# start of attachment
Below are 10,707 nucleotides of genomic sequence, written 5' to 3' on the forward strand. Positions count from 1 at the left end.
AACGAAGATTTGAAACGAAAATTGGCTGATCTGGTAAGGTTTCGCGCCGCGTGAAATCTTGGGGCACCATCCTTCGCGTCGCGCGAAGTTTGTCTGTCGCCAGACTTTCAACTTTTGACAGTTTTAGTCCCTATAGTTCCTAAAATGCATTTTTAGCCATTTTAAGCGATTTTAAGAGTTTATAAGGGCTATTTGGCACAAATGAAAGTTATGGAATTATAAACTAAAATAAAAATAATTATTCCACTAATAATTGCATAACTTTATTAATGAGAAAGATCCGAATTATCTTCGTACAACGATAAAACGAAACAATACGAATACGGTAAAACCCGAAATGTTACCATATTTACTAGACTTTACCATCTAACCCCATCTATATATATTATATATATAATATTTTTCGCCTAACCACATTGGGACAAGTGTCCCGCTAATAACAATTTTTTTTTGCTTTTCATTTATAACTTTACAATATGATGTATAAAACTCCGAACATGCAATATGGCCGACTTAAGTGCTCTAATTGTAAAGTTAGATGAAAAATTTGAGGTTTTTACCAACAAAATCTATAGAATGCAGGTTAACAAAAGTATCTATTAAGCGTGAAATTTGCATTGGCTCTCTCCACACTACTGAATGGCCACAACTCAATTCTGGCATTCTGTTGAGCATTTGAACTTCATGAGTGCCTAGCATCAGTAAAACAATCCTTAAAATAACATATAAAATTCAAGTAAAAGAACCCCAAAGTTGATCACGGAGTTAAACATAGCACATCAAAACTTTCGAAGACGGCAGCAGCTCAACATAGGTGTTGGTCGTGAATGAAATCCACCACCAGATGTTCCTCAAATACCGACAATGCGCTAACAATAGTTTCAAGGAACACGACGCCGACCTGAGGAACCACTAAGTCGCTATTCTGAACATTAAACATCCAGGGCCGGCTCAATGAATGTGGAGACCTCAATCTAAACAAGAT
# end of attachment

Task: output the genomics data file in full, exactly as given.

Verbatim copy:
Below are 10,707 nucleotides of genomic sequence, written 5' to 3' on the forward strand. Positions count from 1 at the left end.
AACGAAGATTTGAAACGAAAATTGGCTGATCTGGTAAGGTTTCGCGCCGCGTGAAATCTTGGGGCACCATCCTTCGCGTCGCGCGAAGTTTGTCTGTCGCCAGACTTTCAACTTTTGACAGTTTTAGTCCCTATAGTTCCTAAAATGCATTTTTAGCCATTTTAAGCGATTTTAAGAGTTTATAAGGGCTATTTGGCACAAATGAAAGTTATGGAATTATAAACTAAAATAAAAATAATTATTCCACTAATAATTGCATAACTTTATTAATGAGAAAGATCCGAATTATCTTCGTACAACGATAAAACGAAACAATACGAATACGGTAAAACCCGAAATGTTACCATATTTACTAGACTTTACCATCTAACCCCATCTATATATATTATATATATAATATTTTTCGCCTAACCACATTGGGACAAGTGTCCCGCTAATAACAATTTTTTTTTGCTTTTCATTTATAACTTTACAATATGATGTATAAAACTCCGAACATGCAATATGGCCGACTTAAGTGCTCTAATTGTAAAGTTAGATGAAAAATTTGAGGTTTTTACCAACAAAATCTATAGAATGCAGGTTAACAAAAGTATCTATTAAGCGTGAAATTTGCATTGGCTCTCTCCACACTACTGAATGGCCACAACTCAATTCTGGCATTCTGTTGAGCATTTGAACTTCATGAGTGCCTAGCATCAGTAAAACAATCCTTAAAATAACATATAAAATTCAAGTAAAAGAACCCCAAAGTTGATCACGGAGTTAAACATAGCACATCAAAACTTTCGAAGACGGCAGCAGCTCAACATAGGTGTTGGTCGTGAATGAAATCCACCACCAGATGTTCCTCAAATACCGACAATGCGCTAACAATAGTTTCAAGGAACACGACGCCGACCTGAGGAACCACTAAGTCGCTATTCTGAACATTAAACATCCAGGGCCGGCTCAATGAATGTGGAGACCTCAATCTAAACAAGAT